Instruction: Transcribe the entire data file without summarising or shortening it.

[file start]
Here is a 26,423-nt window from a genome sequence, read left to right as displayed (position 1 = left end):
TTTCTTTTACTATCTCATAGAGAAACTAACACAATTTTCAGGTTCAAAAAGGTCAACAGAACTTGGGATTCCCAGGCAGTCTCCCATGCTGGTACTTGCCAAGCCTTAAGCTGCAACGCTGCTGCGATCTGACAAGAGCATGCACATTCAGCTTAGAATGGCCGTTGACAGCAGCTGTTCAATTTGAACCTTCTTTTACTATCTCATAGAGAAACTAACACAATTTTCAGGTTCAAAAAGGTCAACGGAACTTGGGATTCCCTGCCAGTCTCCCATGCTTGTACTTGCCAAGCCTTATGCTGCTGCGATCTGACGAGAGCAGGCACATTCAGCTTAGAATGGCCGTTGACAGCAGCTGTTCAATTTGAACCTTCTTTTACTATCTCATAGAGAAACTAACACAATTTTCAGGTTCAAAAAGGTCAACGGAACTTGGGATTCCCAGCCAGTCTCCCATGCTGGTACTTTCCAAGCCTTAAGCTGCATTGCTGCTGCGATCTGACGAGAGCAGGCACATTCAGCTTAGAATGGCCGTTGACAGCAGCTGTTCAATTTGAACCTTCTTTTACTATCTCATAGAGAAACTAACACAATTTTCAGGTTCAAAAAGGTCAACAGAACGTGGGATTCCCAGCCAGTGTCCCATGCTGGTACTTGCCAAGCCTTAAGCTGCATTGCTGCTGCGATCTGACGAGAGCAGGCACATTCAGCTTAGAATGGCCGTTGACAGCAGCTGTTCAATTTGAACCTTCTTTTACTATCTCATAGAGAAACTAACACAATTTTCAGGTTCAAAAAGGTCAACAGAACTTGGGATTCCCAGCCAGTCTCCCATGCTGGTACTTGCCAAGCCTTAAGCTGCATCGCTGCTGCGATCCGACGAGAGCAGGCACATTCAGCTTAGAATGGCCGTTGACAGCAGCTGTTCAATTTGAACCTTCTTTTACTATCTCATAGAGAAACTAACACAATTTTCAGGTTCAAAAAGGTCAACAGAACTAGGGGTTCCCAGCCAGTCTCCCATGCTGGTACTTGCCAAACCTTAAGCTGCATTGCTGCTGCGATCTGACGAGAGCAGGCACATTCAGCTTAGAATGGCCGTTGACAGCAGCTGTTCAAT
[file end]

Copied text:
Here is a 26,423-nt window from a genome sequence, read left to right as displayed (position 1 = left end):
TTTCTTTTACTATCTCATAGAGAAACTAACACAATTTTCAGGTTCAAAAAGGTCAACAGAACTTGGGATTCCCAGGCAGTCTCCCATGCTGGTACTTGCCAAGCCTTAAGCTGCAACGCTGCTGCGATCTGACAAGAGCATGCACATTCAGCTTAGAATGGCCGTTGACAGCAGCTGTTCAATTTGAACCTTCTTTTACTATCTCATAGAGAAACTAACACAATTTTCAGGTTCAAAAAGGTCAACGGAACTTGGGATTCCCTGCCAGTCTCCCATGCTTGTACTTGCCAAGCCTTATGCTGCTGCGATCTGACGAGAGCAGGCACATTCAGCTTAGAATGGCCGTTGACAGCAGCTGTTCAATTTGAACCTTCTTTTACTATCTCATAGAGAAACTAACACAATTTTCAGGTTCAAAAAGGTCAACGGAACTTGGGATTCCCAGCCAGTCTCCCATGCTGGTACTTTCCAAGCCTTAAGCTGCATTGCTGCTGCGATCTGACGAGAGCAGGCACATTCAGCTTAGAATGGCCGTTGACAGCAGCTGTTCAATTTGAACCTTCTTTTACTATCTCATAGAGAAACTAACACAATTTTCAGGTTCAAAAAGGTCAACAGAACGTGGGATTCCCAGCCAGTGTCCCATGCTGGTACTTGCCAAGCCTTAAGCTGCATTGCTGCTGCGATCTGACGAGAGCAGGCACATTCAGCTTAGAATGGCCGTTGACAGCAGCTGTTCAATTTGAACCTTCTTTTACTATCTCATAGAGAAACTAACACAATTTTCAGGTTCAAAAAGGTCAACAGAACTTGGGATTCCCAGCCAGTCTCCCATGCTGGTACTTGCCAAGCCTTAAGCTGCATCGCTGCTGCGATCCGACGAGAGCAGGCACATTCAGCTTAGAATGGCCGTTGACAGCAGCTGTTCAATTTGAACCTTCTTTTACTATCTCATAGAGAAACTAACACAATTTTCAGGTTCAAAAAGGTCAACAGAACTAGGGGTTCCCAGCCAGTCTCCCATGCTGGTACTTGCCAAACCTTAAGCTGCATTGCTGCTGCGATCTGACGAGAGCAGGCACATTCAGCTTAGAATGGCCGTTGACAGCAGCTGTTCAAT